Monday, March 9, 2009

Walking Through the Millet: Peace Corps reminiscence


Woman at a village well

The dirt path wound through a field of thin, withering millet. Although this staple grain towered above our heads, it wouldn’t produce much this year.

"This field is dry," I commented in Mandinka, the primary tribal language of this tiny west African country, The Gambia.

My walking companion nodded, his black face glistening with sweat. "Yes, we need more rain."

I tried not to think about the heat, now soaring close to 100° F. My dress stuck to my back, the long skirt caught at my legs. As a Peace Corps volunteer, I worked at a 22-bed bush hospital and was walking home at the end of a tiring day. "It's too bad we can't get ... water ..." I groped for the correct Mandinka word.

“Irrigation," he prompted.

"Yes, irrigation."

"It is too far from the river for irrigation, Mariama."

We stopped at a snake's twisting track, its thick impression in the sandy soil still fresh. The Mandingo held out his arm, holding me back until he determined we were out of harm's way.

We resumed our trek. The trail narrowed and I automatically stepped behind my companion. "Couldn't water from the river be piped in?"

"But how? Irrigation systems need motors and fuel and they are expensive."

We reached the end of the footpath which opened to the village. Pungent smoke from cooking fires greeted us. Voices and laughter drifted from behind woven fences which surrounded the compounds, each containing seven or eight round mud-brick huts capped with grass-thatched roofs.

My new friend gestured to the right. "I will go this way now."

"Yes. Thank you for walking with me."

"Mariama," he called over his shoulder. "Your Mandinka is very good."

Highly complimented, it was only then I realized my entire conversation had been in Mandinka; his had been in English. Without my even realizing it, we had been practicing each other's language.

7 comments:

Janet Grace Riehl said...

Oh, Mary! This is magnificent writing--from several standpoints. Just good writing from anyone's point of view in terms of craft, in terms of showing and varying dialogue and scene setting.

But, also fantastic in the 3rd goal of Peace Corps of "bringing the world back home." Chills! This is so needed...communication across cultures and communication of other cultures to our home culture.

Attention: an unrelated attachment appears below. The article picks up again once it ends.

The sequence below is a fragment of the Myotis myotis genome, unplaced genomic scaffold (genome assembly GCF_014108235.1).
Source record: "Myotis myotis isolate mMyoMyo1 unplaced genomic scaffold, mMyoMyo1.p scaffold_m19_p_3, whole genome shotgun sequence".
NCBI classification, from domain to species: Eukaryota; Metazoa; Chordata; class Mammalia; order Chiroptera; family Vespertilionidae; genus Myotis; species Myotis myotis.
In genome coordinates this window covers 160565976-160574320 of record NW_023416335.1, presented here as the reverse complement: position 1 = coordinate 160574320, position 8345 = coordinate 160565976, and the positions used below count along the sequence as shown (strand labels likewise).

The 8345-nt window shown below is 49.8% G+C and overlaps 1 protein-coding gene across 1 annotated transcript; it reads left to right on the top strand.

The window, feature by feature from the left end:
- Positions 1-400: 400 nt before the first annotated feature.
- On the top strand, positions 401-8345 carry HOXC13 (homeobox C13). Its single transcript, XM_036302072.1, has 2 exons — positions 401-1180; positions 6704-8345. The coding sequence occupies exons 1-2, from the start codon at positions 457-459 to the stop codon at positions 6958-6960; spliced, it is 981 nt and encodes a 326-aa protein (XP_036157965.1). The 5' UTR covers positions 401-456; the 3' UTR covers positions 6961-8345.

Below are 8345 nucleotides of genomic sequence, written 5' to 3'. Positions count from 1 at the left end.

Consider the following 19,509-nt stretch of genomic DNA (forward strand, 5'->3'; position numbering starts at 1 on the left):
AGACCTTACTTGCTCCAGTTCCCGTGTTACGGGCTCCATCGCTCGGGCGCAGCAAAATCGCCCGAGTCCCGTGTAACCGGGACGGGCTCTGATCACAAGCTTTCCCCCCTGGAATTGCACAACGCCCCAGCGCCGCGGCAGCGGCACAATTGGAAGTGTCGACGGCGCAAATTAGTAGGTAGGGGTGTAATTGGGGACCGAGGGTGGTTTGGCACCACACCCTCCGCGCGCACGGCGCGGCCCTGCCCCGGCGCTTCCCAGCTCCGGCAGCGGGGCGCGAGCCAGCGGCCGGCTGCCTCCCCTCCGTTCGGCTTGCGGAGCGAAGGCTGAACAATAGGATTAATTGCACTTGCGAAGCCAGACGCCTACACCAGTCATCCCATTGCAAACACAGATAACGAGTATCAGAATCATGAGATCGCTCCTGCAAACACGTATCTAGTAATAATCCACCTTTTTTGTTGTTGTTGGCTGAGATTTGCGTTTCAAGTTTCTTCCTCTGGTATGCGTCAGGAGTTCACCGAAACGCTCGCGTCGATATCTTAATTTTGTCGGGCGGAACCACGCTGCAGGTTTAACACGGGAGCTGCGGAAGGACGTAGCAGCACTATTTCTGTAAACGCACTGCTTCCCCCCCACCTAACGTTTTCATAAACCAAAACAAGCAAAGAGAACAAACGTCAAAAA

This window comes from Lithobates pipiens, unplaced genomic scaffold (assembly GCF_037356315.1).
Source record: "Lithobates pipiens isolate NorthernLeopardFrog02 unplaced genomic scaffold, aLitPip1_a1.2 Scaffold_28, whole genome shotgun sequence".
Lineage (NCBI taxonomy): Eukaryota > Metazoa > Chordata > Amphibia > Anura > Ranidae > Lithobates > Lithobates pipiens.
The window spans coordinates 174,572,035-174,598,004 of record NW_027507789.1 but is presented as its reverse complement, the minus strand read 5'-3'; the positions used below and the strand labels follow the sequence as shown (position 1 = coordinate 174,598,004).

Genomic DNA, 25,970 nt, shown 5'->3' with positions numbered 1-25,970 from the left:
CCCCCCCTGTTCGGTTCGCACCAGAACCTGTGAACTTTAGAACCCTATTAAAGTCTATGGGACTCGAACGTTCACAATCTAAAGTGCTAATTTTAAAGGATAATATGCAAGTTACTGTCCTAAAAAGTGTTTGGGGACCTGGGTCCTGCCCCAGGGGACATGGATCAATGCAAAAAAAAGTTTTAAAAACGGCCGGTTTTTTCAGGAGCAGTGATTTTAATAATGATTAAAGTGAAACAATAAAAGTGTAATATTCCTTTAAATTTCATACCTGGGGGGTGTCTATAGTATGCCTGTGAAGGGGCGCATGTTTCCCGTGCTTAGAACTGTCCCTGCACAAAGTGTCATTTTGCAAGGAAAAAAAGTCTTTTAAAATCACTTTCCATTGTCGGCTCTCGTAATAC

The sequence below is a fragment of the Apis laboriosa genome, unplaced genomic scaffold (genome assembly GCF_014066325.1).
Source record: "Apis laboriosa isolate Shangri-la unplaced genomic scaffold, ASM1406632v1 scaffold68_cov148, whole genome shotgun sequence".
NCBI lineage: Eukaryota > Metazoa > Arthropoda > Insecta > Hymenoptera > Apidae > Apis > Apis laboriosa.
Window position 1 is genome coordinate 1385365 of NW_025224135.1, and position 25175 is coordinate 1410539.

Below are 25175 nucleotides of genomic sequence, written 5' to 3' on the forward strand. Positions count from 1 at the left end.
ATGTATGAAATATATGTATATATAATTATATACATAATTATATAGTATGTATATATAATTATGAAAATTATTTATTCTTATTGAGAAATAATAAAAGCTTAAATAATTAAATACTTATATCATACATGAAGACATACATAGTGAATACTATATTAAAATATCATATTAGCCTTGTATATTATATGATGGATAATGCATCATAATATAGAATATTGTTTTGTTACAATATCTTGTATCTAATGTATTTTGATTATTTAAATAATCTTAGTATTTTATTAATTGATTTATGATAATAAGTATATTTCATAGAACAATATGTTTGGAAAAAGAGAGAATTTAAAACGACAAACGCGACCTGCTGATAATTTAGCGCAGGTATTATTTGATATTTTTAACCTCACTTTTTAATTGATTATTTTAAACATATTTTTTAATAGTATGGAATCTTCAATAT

Well done, indeed. Thanks for sharing.

Janet Riehl
www.riehlife.com

Arletta Dawdy said...

HI Mary,
I will second Janet's comments on the quality of your writing and the "bringing the world back home."

Also, I will think differently on my next visit to the feed store to get millet branches for my lovebird!
Arletta

Byron Black said...

That was awsome. You should do a series. Maybe alternate from the Gambia to sailing in your boat and the Explorer.You'll never have writers block again. I mean inspirational drought. Thank you for Deb's memorial on the 22nd.
Love Byron

Byron said...

That was awsome. You should do a series. Maybe alternate from the Gambia to sailing in your boat and the Explorer.You'll never have writers block again. I mean inspirational drought. Thank you for Deb's memorial on the 22nd.
Love Byron

Heidiwriter said...

Wonderful article, Mary. Very touching.

Heidi

Alice Trego said...

Hi, Mary!

Lovely story! With your words you painted the scene in wonderful imagery - I was right behind you, walking on the path in the sweltering heat.

Thanks for introducing me to your friend.

Alice

Anonymous said...

You led me right into that other world and I was there walking with you in the heat. I shivered at the sight of the snake's thick, twisting trail. I did so like your companion, a gentle soul protecting you. Thanks Mary for a glimpse into Your Peace Corp experiences.
Eunice "Eunie" Boeve